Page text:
Yes, it sucks when your team gets relegated, but that is the point. It motivates teams, players, coaches and management to stay on top. When the unthinkable happens, teams must earn their way back up the following season earning promotion by finishing at the top of the “minor” league.
Even storied teams in England have faced this prospect, like Newcastle United, who were relegated in 2009. However, Newcastle quickly bounced back the following year and in the 2011-2012 season were among the best teams in the top-tier yet again.
Relegation can even be a positive thing for some clubs as owners and team management must explore what went wrong, shed players who are not earning their salaries and re-organize for a push back into the top flight.
For Americans who pride themselves on being a country of merit and fairness, there is nothing more fair than earning, or failing to earn, success.
Make the Regular Season Worth Something
In every major soccer league in the world, the regular season is the championship. There is not a separate playoff competition that occurs after the regular season.
In most soccer nations, each team plays a home-and-away series against every other team in the league. There are no regional divisions between teams and teams do not play certain opponents a disproportional number of times.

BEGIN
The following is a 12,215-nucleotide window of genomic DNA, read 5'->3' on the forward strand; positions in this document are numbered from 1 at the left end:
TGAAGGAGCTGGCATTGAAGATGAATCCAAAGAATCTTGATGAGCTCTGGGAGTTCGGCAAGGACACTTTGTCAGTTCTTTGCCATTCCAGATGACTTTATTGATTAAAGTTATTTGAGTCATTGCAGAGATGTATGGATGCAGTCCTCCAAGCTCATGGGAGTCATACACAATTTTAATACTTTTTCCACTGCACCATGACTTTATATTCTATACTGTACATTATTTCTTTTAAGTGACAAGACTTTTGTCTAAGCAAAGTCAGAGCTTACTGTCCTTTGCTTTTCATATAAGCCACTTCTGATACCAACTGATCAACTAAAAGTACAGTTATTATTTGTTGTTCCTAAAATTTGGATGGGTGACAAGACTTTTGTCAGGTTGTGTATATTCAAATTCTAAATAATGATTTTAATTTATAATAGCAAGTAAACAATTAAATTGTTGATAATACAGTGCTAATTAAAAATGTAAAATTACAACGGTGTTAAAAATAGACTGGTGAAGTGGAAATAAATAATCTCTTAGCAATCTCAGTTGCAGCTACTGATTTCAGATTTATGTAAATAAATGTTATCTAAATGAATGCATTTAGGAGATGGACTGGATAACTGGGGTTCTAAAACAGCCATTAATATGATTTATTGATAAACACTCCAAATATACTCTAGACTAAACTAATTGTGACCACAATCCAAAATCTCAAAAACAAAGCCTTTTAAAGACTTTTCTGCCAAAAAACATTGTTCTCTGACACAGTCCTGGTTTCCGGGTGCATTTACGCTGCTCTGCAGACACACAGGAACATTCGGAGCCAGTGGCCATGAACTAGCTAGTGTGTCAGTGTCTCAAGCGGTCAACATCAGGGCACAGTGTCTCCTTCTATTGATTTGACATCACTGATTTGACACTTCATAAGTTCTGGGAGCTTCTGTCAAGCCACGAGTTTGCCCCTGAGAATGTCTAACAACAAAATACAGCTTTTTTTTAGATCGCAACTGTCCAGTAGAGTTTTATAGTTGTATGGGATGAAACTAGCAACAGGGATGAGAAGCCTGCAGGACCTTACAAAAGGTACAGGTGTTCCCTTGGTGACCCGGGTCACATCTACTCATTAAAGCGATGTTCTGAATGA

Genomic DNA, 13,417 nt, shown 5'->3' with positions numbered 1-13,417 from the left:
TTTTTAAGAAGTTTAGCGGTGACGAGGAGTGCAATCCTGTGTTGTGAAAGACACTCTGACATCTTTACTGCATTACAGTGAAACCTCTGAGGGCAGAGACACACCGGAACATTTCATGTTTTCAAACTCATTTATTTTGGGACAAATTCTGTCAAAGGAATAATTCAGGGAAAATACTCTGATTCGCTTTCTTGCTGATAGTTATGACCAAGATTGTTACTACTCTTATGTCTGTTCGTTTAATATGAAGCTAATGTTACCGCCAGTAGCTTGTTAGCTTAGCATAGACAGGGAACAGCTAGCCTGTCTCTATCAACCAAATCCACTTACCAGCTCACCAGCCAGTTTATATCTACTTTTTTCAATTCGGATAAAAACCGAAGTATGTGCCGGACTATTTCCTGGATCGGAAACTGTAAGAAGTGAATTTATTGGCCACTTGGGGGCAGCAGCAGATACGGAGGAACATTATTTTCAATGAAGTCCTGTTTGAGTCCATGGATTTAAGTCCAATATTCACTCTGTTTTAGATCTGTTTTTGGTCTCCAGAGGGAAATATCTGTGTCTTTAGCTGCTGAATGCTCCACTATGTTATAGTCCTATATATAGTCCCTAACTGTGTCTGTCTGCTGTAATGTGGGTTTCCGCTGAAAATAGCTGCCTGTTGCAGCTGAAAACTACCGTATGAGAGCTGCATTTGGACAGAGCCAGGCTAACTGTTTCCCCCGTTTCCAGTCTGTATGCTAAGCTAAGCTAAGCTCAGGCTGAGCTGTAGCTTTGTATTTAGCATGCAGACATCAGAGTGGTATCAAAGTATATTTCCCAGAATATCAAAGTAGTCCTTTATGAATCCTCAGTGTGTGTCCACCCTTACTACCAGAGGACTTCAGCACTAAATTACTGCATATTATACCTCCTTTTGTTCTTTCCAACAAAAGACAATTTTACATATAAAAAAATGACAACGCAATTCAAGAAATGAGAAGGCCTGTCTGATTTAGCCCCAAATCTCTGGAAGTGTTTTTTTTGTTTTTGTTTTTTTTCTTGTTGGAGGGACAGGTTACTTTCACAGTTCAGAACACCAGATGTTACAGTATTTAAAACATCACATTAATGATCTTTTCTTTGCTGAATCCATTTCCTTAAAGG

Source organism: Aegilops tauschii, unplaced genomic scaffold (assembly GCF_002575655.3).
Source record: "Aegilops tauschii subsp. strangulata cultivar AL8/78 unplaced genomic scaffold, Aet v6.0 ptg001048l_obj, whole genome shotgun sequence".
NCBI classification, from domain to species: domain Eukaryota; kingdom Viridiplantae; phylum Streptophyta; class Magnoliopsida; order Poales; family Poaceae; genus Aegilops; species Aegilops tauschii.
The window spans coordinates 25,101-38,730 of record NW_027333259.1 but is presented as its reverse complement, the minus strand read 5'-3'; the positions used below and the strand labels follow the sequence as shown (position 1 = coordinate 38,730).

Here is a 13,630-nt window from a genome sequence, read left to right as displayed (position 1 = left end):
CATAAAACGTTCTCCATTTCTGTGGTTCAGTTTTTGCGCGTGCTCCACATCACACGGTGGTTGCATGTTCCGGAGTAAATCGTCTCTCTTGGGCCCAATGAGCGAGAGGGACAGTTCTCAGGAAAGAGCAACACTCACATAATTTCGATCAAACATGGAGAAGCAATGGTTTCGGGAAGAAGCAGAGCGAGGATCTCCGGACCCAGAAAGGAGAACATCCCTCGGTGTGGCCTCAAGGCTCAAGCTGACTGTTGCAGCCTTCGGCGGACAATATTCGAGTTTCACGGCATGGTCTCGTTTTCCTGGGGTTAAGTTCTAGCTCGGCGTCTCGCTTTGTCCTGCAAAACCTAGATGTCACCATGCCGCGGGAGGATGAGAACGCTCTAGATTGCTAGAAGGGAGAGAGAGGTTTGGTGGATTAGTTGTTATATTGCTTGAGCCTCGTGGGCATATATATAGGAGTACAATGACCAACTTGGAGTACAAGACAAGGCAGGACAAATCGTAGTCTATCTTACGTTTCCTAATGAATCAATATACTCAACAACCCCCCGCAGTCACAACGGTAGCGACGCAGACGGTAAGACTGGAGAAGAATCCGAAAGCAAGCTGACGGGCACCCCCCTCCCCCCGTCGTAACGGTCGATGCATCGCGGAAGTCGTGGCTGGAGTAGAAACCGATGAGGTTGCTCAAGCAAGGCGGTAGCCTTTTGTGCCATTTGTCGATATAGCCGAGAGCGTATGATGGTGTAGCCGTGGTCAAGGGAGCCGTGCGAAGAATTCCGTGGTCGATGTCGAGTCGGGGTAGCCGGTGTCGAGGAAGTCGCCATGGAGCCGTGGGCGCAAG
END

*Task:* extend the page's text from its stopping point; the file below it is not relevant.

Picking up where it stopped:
At the end of the season, the team with the best record wins the league.
It’s as simple as can be, it’s unequivocally fair, and it makes every single game important.
In the NFL, a 9-7 record, barely over .500, often gets a team into the playoffs. In both the NHL and the NBA, a ridiculous 16 out of the 30 teams make the playoffs.
Major League Baseball comes the closest to being a meritocracy in which 10 of the 30 teams involved make the postseason—still a whopping 33 percent of teams in the league.
In world football, there are various competitions contested throughout the year.
In addition to the league championship contested over the course of the season, usually the most coveted trophy in each country, there are several other competitions.
The best teams in each country are selected to participate in that regions version of the Champions League, pitting the best teams from each country against one another.
In addition, in most countries there are various other “Cup” championships that teams contest in a playoff format during various breaks in the league schedule.
In England, they play for the FA Cup and the Football League Cup. In other countries they compete for the Copa del Rey, Coppa Italia and the Coupe de France, among others.
In total, many teams can compete for three or four trophies in a single season which keeps fan’s and player’s interest even after a team is knocked out from another competition.
In world football, the involvement of the fans from the start to the finish of a game is nothing short of remarkable.
From before kickoff to well after the game, world football fans are some of the most passionate sports fans in the world. They sing, they chant, they cheer, they whistle and they roar.
Check out these Liverpool fans in a rendition of their famous club anthem “You’ll Never Walk Alone.”
Or the crowd’s reaction to Didier Drogba’s game-winning penalty in last year’s Champions League final.